16 July 2004

A Romanian Exile Returns to Bucharest, 1989

Andrei Codrescu, in The Hole in the Flag (Avon Books, 1991) describes his return to Bucharest days after the fall of Ceausescu.
The Inter-Continental Hotel in Bucharest is the modern-day equivalent of Dracula's castle on the Arges River, a fortress built to resist cannon. It can be seen from almost anywhere, just like Ceausescu's palace. Its facade was scarred by fresh bullet holes from top to bottom. It looked like a giant with measles. The older buildings on University Square all around it were also pockmarked every few inches as if someone had been firing precision rounds in a kind of mad game. Hundreds of windows were broken; parts of roofs were seared. University Square was a solid sheet of uneven, thick ice, blackened here and there by the grime of cars trying desperately to cross. There was an overpowering smell of wax in the air from the hundreds of candles burning at makeshift shrines under small Christmas trees.

The entrance to the lobby of the Inter-Con was a madhouse of reporters, cameramen, doormen, men in suits, and swarms of Gypsy children with paper flowers on sticks who all but put their quick little hands in your pockets. Their lively faces, caroling and begging, gave a festive air to the whole place.... I felt as if I were at a crossroads. I was tempted to leave my suitcases and walk away. I imagined renting a room somewhere in Bucharest with a view of Cismigiu Lake. I had enough American dollars to live modestly for the rest of my life. I could change my name once more and tell nosy neighbors that I was a provincial literature teacher from a remote Transylvania burg who had come to the capital for "culture." I would establish a new life, consisting of regular visits to a small cafe and long evening walks by the lake. I would dress in an old-fashioned coat and tails from the last century and die a few years hence, a figure of mystery. I'd had this fantasy in many forms before--becoming a gas station attendant in a small town in Utah, for instance--but here it nearly became real. I wasn't sure, though, whether such a change of identity was yet possible in Romania. But the revolution would prove itself only if it succeeded in reestablishing the possibility of anonymity for its citizens, a great gift in a country where sticking one's nose in others' business had been the order of day and night. In spite of the cold, there was an indefinite familiar smell to the street, not the diesel smell of Budapest, but something older: crushed linden flowers and smoke. Under the ice and snow were the idle footsteps of my old walks, the fallen leaves of adolescent autumns, the shadows of complicated Byzantine porticoes.... I had the momentary illusion that all I had to do was to start walking, that my footsteps would find the shadow of my old footsteps, and that if I followed my old path, I would somehow cancel time and be nineteen years old again. Suppose that there is a moment in the midst of a revolution when it is possible to transcend time. There is something in the Romanian psyche that keeps searching for that moment. There is a man in a story by Mircea Eliade, the great Romanian religious scholar and novelist, who leaves an enchanted garden only to discover that thirty years have passed. Conversely, leaving the garden of my exile, I might discover that thirty years had not passed. Exiles--and Eliade was most consciously an exile--do not believe in chronological time. We hold the places of our youth unchanged in our minds and stay secretly young that way. On the other hand, what if age catches up with us when we return? What if death, a patient creature that never strays far from one's birthplace, waits for us just behind the old pantry door? I felt my hair beginning to turn white, my back begin to bend under the question mark of old age ... and in Bucharest today the possibility of death was not at all remote.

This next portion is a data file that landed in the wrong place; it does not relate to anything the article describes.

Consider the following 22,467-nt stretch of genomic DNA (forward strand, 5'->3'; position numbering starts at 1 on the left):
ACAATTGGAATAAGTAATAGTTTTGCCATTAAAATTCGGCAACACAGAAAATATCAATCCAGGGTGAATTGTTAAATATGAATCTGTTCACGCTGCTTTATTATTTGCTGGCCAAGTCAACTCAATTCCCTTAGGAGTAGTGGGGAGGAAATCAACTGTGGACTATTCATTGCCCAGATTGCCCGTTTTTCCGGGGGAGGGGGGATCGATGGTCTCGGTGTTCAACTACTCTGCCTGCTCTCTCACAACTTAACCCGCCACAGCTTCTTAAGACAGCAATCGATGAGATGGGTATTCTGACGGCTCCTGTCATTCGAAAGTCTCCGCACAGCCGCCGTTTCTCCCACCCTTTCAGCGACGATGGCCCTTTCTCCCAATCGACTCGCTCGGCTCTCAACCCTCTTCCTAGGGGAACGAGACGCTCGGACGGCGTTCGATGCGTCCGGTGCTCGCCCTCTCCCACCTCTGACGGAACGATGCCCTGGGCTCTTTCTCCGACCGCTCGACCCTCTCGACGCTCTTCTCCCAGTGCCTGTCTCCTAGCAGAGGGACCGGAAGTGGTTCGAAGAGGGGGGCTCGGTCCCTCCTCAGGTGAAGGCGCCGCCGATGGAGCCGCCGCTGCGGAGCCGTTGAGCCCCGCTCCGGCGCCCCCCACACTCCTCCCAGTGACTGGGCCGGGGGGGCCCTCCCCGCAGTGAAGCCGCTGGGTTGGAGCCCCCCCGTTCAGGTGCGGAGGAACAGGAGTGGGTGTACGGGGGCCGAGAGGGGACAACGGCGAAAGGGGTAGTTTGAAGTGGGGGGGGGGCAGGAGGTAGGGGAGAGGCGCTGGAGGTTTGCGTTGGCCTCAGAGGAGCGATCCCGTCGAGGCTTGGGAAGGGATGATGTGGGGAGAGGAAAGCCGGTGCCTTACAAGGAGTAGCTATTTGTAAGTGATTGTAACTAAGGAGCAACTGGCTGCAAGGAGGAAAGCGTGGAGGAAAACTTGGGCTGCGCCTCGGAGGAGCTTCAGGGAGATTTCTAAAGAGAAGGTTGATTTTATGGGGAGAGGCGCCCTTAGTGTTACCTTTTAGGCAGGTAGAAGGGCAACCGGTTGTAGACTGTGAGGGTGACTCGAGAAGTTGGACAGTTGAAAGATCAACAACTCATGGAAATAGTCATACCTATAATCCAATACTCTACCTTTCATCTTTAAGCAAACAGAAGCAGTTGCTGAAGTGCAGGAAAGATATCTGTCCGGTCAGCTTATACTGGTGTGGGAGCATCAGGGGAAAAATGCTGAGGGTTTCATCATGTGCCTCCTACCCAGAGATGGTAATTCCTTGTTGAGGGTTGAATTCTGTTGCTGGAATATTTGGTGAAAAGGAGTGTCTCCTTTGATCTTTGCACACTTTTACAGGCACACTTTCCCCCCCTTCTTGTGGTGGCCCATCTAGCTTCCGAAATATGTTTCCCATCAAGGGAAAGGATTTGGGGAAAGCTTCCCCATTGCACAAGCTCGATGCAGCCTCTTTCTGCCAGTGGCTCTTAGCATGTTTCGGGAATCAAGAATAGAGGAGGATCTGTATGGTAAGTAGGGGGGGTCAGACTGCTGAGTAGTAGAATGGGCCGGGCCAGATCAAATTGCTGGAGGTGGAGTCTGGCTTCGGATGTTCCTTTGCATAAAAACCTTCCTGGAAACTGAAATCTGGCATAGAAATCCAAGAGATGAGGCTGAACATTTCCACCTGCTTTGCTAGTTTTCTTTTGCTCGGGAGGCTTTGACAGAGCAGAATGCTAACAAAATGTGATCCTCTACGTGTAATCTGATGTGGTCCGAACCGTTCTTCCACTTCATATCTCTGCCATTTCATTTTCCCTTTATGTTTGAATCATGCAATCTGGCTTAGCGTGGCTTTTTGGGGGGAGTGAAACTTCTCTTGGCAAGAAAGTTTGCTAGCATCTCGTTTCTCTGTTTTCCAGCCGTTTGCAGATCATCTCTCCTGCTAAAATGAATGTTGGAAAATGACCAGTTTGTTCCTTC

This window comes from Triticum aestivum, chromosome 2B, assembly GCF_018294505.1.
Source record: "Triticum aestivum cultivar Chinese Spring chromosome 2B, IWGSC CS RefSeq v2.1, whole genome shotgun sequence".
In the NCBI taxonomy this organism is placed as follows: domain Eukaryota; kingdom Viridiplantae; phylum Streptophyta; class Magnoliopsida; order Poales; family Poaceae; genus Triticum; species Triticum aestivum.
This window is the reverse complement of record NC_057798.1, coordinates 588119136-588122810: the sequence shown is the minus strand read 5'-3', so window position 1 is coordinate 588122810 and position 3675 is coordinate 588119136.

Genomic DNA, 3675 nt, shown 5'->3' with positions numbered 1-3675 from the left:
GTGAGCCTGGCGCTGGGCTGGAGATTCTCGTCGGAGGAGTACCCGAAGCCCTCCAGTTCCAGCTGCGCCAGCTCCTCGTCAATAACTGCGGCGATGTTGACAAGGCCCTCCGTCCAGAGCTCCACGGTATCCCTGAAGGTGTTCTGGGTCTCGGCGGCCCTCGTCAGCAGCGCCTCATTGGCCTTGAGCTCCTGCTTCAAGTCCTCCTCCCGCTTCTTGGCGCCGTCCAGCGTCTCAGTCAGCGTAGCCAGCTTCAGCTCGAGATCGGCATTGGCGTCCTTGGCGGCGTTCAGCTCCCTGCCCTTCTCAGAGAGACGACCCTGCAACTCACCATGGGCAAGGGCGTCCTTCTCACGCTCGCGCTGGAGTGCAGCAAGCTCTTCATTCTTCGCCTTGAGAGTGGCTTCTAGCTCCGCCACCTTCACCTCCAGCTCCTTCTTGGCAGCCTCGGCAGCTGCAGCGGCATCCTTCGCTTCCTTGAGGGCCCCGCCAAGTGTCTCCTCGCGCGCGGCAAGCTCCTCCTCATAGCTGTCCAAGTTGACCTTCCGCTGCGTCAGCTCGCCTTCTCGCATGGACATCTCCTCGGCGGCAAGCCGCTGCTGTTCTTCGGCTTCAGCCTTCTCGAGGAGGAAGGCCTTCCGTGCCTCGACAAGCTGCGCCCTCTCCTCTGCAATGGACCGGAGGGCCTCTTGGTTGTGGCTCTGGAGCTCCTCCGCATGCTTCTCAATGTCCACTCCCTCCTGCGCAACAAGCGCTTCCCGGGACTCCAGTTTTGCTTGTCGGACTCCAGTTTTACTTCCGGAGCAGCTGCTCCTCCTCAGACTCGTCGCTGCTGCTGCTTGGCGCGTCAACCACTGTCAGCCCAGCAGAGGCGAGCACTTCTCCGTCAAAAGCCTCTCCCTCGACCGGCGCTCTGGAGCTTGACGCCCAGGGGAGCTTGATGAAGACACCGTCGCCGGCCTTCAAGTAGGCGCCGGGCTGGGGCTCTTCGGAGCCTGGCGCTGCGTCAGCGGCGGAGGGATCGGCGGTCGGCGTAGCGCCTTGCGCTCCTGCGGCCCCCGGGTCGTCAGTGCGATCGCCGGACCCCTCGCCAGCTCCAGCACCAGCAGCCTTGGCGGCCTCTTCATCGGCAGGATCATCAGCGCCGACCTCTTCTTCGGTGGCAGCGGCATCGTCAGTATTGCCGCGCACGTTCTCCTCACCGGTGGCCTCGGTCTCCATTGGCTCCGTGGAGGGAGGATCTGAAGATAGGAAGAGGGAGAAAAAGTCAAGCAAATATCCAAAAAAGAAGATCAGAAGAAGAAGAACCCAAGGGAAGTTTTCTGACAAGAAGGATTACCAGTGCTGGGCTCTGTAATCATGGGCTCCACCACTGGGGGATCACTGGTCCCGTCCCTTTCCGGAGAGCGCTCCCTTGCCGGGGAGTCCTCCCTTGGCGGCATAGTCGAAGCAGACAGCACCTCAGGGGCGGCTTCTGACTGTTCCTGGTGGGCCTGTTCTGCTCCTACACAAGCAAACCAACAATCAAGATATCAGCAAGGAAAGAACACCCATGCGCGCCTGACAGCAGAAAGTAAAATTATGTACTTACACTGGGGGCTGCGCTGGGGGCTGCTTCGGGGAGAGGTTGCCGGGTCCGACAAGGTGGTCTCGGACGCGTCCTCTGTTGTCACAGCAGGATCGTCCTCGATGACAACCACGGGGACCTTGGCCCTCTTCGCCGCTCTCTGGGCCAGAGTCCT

Alas, I was also a foreigner and soon had proof of it. Porters, doormen, and bellboys, unmindful of my reveries, swarmed all over me.
I well remember the landmark Inter-Con during our 1983-84 year in Ceausescu's Romania--it was very near both the university and the U.S. embassy--but I don't remember going in there very often. The last time I entered the premises, it was to meet another foreigner in the coffee shop and change money under the table, buying about 4500 lei for US$100 that my wife had earned teaching at the American School. (The official rate was less than 10 lei to US$1.) My own stipend of 4500 lei per month (plus free rent) was quite adequate for our needs and allowed us enough to take a train trip to another city about one weekend a month. The only reason we had to buy more lei was for a longer springtime trip to Maramures.

I would collect my stipend at the foreign liaison office at the law school. Foreign dormitory students in front of me in line might collect 2000 lei, then have to repay various charges amounting to several hundred lei. The largest denomination was 100 lei (to make smuggling less efficient), and we were enjoined to count our money on the spot to keep the clerks honest. I always felt a bit guilty holding up the line while counting my 45 bills, then stuffing them into my least-pickable front pockets for the long walk back to our apartment bloc on Bulevardul Pionerilor ('of the [Young] Pioneers', now Tineretului 'of the Youth')--between the crematorium and the abattoir, across from the Park of Youth.

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